Both chambers of the National Assembly have berated the Federal Government’s 2018 budget proposal, saying its assumptions are unrealistic.
The Senate and the House of Representatives, which began debates on the 2018 Appropriations Bill on Tuesday, flayed the Federal Government for not implementing the 2017 budget.
For instance, the Senate said the capital component of the 2017 budget had not been implemented up to 20 per cent.
The upper chamber also urged the Federal Government to sell or scrap agencies such as the National Orientation Agency, Federal Radio Corporation of Nigeria, Voice of Nigeria and the Nigerian Television Authority.
It said the government had been spending money on the agencies, which had not been adding any value to the country.
The debate started on a dramatic note when Senator Enyinnaya Abaribe dismissed the 2018 budget proposal as being “fictitious.”
The Majority Leader, Senator Ahmad Lawan, however, raised a point of order and faulted Abaribe for describing the bill presented by President Muhammadu Buhari as fictitious. Lawan urged the lawmaker to withdraw the word “fictitious” and use another word that was “parliamentary and acceptable.”
Withdrawing the word, Abaribe insisted on his position, saying, “I am just quoting the Senate Leader from his speech, in which he said the 2018 budget was designed to consolidate on the achievements of the 2016 and 2017 budgets. What was done in 2017 when less than 15 per cent of that budget was released? Nothing was done and that was why I called it (the 2018 budget proposal) fictitious. I am very sorry if that is the word he is bothered about. I will withdraw the word ‘fictitious’ and use ‘totally imaginary’.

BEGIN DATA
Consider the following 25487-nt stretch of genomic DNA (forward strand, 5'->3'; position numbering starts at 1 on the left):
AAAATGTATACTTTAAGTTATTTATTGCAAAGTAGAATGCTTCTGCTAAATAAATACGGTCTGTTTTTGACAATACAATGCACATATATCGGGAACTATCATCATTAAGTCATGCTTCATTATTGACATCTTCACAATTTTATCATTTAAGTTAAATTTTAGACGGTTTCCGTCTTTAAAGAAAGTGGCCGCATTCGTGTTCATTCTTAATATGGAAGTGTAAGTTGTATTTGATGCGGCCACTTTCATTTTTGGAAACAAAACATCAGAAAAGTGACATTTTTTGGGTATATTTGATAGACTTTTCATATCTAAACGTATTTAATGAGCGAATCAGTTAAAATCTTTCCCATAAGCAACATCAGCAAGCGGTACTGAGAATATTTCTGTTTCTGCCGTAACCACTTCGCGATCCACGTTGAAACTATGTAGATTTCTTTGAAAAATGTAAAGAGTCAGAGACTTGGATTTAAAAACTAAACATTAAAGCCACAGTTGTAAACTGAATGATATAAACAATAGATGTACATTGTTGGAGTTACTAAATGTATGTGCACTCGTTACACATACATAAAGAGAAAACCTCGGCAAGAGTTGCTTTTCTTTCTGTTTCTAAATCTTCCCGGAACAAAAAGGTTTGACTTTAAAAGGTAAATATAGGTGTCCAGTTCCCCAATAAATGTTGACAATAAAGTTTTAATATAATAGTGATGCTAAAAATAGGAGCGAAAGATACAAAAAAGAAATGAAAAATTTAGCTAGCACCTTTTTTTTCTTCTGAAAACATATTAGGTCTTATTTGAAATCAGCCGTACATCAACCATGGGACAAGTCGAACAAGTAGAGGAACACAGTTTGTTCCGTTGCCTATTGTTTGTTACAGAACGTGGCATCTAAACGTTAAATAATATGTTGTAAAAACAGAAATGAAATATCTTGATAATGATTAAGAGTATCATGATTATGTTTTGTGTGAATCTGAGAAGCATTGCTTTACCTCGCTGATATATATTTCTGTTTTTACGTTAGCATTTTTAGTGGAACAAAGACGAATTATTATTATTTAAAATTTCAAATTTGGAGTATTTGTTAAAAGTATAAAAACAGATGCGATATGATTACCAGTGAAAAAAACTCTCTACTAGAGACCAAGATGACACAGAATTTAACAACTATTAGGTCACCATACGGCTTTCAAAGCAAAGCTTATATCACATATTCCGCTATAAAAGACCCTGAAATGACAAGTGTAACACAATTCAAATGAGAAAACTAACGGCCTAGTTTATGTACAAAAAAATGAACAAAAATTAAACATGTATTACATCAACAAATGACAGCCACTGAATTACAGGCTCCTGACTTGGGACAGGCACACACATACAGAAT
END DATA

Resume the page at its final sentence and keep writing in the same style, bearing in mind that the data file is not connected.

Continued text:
“In what sense will this 2018 budget be predicated on assumptions that have already been destroyed? You are assuming N11tn, yet you are getting less than N1tn. How does that happen? That is why I said, with all due respect to my colleagues, that it is imaginary.
“I am saying that rather than continuing to debate this (budget) that has no basis in reality, we may just continue to beg this government to please be specific in the indications the assumptions underlying this budget. The assumptions are totally wrong, totally off the mark, and, therefore, the 2018 budget is already dead on arrival.”
‘It is wishful thinking’
Also, Senator Joshua Lidani urged the Senate to first examine the performance of the 2017 budget, which he said was “very abysmal to say the least.” He described the proposed 2018 budget as “wishful thinking.”
He said, “It is expected that by the end of the year, only 50 per cent of the capital fund would have been released. That is even a statement of intention. It is not certain that that amount would be released.